In 1931, the Imperial Government conferred upon the maharaja his full powers. After two heirless generations, the maharaja’s two wives sent the kingdom into ecstasy when they gave birth to two sons and a daughter between them. After becoming the toast of English high society with his good looks, charm, wealth, polo prowess and beautiful family, the charismatic maharaja returned to India in 1933 and took up residence with his family in Rambagh. The palace was transformed into a beehive of fun, life laughter and vibrant activity. All presided over by Maharaja Sawai Man Singh II and run smoothly by his right hand men. “The thirties were undoubtedly the glorious, golden years of Rambagh”, reminisces Rajmata Gayatri Devi, the Mahara’s ethereal wife, named the most beautiful woman in the world by Vogue magazine in 1940. As the war loomed and many officers were called away on duty, she took over the running of the household. With her gracious hospitality, she entertained Viceroys, Lords, Ladies, polo players, officers and artists.
In 1947, India declared her independence, the princely states were merged with the Union of India and the Maharaja of Jaipur was appointed the Rajpramukh of the state of Rajasthan. Rambagh Palace became the Raj Bhavan or Government House. The next year, the state celebrated the Silver Jubilee of the Maharaja’s reign. The fact that he was no longer the ruler stopped nobody from celebrating with great gusto. The palace was flooded with visiting dignitaries, including the Mountbattens and fourteen maharajas and their families. The last of the India’s princely celebrations was held when the only daughter of the family wedded the heir-apparent of Baria. The two-week extravaganza still stands in the Guinness Book of Records today as the world’s most expensive wedding. But the grand Rambagh Palace still had more celebrating to do. Maharani Gayatri Devi gave birth to Maharajkumar Jagat Singh in 1949 to complete the family. A public holiday was declared and well wishers from all walks of life, as well as more distinguished guests poured into the palace.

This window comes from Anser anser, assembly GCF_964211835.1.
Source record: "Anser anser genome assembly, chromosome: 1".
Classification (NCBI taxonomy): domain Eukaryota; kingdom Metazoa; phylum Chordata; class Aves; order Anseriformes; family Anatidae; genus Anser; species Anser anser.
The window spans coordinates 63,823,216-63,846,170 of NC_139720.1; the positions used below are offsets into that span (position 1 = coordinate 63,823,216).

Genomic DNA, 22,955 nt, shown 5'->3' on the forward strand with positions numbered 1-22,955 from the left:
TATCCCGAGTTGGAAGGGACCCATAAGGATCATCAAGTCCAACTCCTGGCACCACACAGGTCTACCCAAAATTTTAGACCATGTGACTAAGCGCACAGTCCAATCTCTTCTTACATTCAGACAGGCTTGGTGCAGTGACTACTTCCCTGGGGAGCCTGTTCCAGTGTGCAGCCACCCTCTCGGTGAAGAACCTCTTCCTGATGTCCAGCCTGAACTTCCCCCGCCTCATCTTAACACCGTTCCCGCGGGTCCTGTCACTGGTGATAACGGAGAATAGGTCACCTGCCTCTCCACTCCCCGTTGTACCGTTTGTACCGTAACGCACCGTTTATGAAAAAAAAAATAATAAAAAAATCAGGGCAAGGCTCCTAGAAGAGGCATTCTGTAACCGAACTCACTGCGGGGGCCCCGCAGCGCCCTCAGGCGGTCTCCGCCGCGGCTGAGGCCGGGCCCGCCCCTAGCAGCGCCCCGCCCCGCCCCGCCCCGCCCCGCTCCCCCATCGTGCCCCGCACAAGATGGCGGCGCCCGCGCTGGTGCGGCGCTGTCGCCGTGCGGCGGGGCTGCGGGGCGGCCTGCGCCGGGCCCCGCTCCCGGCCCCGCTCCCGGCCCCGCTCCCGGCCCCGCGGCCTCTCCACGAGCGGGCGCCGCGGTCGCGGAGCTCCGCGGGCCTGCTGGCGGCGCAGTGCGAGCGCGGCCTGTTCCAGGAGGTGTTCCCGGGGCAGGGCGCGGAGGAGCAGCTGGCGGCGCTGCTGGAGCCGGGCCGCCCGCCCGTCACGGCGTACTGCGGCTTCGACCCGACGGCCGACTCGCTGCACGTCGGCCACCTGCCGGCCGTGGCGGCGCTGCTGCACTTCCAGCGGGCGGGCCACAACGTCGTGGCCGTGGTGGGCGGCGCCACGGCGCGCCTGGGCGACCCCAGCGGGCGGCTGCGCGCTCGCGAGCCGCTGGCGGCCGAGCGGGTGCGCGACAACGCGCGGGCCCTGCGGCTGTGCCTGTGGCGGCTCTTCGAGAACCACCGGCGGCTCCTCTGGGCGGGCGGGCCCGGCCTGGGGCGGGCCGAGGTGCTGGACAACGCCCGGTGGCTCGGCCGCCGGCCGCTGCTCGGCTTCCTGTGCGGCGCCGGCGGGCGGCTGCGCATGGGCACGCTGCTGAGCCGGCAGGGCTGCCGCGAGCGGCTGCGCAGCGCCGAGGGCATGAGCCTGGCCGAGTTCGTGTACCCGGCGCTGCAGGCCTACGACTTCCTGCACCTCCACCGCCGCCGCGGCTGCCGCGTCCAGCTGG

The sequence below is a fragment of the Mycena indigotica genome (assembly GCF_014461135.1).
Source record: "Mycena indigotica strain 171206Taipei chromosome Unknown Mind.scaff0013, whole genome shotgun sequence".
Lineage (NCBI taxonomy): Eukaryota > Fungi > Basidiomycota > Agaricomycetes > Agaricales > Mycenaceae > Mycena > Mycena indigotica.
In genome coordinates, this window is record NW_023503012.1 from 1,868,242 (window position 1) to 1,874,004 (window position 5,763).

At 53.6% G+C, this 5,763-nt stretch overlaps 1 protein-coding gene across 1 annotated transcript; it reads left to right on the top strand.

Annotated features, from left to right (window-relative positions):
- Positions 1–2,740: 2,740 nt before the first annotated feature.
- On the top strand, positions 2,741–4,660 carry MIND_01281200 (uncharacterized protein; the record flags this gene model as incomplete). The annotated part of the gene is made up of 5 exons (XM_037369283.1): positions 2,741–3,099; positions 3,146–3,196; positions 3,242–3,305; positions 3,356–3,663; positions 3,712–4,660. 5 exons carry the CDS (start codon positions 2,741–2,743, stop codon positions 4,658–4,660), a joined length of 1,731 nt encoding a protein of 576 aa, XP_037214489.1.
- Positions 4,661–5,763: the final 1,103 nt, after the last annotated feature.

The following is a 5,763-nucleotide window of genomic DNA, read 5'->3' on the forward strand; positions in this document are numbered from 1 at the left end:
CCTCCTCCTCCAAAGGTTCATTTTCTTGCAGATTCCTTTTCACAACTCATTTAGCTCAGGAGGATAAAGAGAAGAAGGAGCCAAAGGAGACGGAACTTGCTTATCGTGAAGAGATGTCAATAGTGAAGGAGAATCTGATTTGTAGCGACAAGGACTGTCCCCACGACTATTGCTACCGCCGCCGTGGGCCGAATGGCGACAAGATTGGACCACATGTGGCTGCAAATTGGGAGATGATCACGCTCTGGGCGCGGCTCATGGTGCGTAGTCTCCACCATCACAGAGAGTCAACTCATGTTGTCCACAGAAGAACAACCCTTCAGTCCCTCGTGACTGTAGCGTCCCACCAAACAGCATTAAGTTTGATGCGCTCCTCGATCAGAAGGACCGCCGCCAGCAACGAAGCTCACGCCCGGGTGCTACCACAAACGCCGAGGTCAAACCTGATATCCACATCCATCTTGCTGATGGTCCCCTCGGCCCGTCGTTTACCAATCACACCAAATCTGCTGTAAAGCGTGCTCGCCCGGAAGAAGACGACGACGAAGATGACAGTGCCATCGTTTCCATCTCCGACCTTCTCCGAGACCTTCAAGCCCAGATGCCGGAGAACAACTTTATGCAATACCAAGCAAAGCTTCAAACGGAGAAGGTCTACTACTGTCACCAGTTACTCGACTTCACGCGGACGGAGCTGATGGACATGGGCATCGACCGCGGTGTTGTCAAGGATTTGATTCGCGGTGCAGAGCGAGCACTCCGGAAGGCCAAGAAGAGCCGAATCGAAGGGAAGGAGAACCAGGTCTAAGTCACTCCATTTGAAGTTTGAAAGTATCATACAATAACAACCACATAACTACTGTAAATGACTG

Rambagh remained the home of Jaipur’s Royalty until 1957, when it was first converted into an upscale hotel that they continued to manage. In 1972, with its legacy of hospitality, Taj Hotels Resorts and Palaces was the perfect choice to carry on the royal tradition of the luxurious Rambagh Palace. Over the years Rambagh has played gracious host to several illustrious guests, such as Lord Louis Mountbatten, (who gave his name to a suite), Prince Charles, Jacqueline Kennedy and many other luminaries.